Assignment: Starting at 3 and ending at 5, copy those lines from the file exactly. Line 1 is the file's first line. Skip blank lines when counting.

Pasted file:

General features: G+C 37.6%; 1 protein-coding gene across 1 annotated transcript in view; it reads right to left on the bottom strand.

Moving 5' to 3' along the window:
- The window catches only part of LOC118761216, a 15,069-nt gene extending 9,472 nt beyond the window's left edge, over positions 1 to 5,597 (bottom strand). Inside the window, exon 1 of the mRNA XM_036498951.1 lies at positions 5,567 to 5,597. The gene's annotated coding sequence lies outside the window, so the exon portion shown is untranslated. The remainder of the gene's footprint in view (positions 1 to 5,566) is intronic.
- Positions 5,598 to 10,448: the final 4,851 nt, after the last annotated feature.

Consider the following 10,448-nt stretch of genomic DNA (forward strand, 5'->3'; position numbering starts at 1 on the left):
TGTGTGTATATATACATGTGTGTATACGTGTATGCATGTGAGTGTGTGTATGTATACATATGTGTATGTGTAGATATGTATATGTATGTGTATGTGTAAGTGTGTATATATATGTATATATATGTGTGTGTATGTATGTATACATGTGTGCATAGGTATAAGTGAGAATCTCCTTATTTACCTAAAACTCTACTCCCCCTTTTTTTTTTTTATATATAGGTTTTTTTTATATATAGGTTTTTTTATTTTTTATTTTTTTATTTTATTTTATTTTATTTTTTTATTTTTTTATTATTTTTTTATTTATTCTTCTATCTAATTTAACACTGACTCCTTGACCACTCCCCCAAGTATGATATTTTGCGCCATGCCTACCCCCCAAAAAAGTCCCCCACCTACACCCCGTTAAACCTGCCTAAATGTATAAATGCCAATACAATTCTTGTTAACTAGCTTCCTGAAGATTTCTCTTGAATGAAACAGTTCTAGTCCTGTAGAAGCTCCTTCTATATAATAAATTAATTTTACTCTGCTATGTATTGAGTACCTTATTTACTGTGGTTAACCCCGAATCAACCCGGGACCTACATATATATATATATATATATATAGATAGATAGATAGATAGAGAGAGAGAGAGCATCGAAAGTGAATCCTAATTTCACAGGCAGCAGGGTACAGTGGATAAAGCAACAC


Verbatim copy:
- The window catches only part of LOC118761216, a 15,069-nt gene extending 9,472 nt beyond the window's left edge, over positions 1 to 5,597 (bottom strand). Inside the window, exon 1 of the mRNA XM_036498951.1 lies at positions 5,567 to 5,597. The gene's annotated coding sequence lies outside the window, so the exon portion shown is untranslated. The remainder of the gene's footprint in view (positions 1 to 5,566) is intronic.
- Positions 5,598 to 10,448: the final 4,851 nt, after the last annotated feature.

Consider the following 10,448-nt stretch of genomic DNA (forward strand, 5'->3'; position numbering starts at 1 on the left):